Charles Leaver – Poor Security Probably Most Likely Factor In UCLA Health Data Breach

Written By Craig Hand And Presented By Ziften CEO Charles Leaver

UCLA Health Data Breach Likely Due To Inferior Security

UCLA Health announced on July 17th 2015 that it was the victim of a health data breach affecting as much as 4.5 million healthcare clients from the 4 healthcare facilities it runs in the Southern California region. According to UCLA Health authorities, Personally Identifiable Information (PII) and Protected Health Information (PHI) was accessed but no evidence yet suggests that the data was taken. This data went as far back as 1990. The authorities also specified that there was no proof at this time, that any charge card or monetary data was accessed.

“At this time” is key here. The info accessed (or potentially stolen, its definitely hard to know at this moment) is practically great for the life of that individual and possibly still beneficial past the death of that individual. The details readily available to the perpetrators consisted of: Names, Addresses, Phone numbers, Social Security Numbers, Medical condition, Medications prescribed, Medical procedures performed, and test outcomes.

Little is known about this data breach like so many others we find out about however never ever hear any genuine information on. UCLA Health found unusual activity in segments of their network in October of 2014 (although access potentially began one month earlier), and instantly called the FBI. Lastly, by May 2015 – a full 7 months later on – detectives stated that a data breach had actually taken place. Again, officials claim that the enemies are probably extremely sophisticated, and not in the country. Lastly, we the public get to hear about a breach a complete two months later on July 17, 2015.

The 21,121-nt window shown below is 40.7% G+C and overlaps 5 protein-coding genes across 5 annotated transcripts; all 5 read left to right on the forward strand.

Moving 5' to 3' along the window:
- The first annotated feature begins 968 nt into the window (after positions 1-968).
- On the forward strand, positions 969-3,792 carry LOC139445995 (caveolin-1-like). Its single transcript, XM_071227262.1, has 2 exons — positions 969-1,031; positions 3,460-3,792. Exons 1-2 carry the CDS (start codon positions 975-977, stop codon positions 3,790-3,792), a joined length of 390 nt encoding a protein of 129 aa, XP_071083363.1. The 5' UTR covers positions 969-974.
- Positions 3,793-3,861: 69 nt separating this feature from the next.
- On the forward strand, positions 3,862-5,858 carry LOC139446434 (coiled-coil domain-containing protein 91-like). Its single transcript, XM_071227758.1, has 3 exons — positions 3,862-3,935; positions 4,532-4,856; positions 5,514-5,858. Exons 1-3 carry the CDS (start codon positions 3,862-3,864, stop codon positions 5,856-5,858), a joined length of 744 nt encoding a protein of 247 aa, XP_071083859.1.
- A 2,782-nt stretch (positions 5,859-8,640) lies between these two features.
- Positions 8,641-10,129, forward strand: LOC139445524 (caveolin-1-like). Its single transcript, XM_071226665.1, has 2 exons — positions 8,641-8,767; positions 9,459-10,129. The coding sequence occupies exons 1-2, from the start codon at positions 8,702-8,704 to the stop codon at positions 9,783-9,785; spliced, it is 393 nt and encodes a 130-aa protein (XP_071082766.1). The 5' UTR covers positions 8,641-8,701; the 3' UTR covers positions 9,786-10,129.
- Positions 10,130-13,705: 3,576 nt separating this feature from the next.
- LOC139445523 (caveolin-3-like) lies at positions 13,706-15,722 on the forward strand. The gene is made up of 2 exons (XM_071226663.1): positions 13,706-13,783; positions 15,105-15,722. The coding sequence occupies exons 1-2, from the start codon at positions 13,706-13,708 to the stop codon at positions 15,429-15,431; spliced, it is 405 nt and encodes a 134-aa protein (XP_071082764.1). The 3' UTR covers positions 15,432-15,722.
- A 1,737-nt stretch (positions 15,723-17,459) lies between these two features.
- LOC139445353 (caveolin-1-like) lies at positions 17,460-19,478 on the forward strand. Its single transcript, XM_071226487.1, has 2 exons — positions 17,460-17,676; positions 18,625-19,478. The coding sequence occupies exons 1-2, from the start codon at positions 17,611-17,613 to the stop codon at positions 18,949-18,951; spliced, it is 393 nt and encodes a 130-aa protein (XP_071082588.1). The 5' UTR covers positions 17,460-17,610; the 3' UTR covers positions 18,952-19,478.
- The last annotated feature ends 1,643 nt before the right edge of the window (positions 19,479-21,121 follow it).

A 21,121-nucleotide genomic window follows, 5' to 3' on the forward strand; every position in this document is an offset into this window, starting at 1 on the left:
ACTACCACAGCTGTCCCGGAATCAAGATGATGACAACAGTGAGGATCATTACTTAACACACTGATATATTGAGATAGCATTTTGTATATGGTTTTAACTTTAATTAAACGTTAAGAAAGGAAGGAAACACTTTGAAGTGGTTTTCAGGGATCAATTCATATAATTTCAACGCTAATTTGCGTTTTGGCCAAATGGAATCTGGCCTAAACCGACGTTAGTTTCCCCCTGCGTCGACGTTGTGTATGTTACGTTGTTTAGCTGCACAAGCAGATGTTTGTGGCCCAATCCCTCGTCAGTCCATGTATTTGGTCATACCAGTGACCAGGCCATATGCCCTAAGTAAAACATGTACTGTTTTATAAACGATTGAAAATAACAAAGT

It’s been said many times before that we as security experts need to be right 100% of the time, while the cyber criminals only need to discover that 1% that we may not be able to correct. Based on our research about the breach, the bottom line is UCLA Health had poor security practices. One reason is based upon the basic fact that the data accessed was not encrypted. We have had HIPAA now for some time, UCLA is a well-regarded bastion of Higher Education, yet still they failed to secure data in the most basic ways. The claim that these were highly sophisticated individuals is likewise suspect, as up until now no real proof has been disclosed. After all, when is the last time that a company that has been breached claimed it wasn’t from an “advanced” cyber attack? Even if they claim they have such proof, as members of the public we will not see it in order to vet it correctly.

Because there isn’t really enough revealed details about the breach, its difficult to identify if any service would have assisted in finding the breach sooner rather than later on. However, if the breach began with malware being delivered to and executed by a UCLA Health network user, the likelihood that Ziften could have helped in discovering the malware and potentially stopping it would have been fairly high. Ziften could have likewise notified on suspicious, unidentified, or understood malware along with any communications the malware might have made in order to spread internally or to exfiltrate data to an external host.

When are we going to learn? As all of us understand, it’s not a matter of if, however when, companies will be attacked. Smart organizations are getting ready for the inevitable with detection and response solutions that mitigate damage.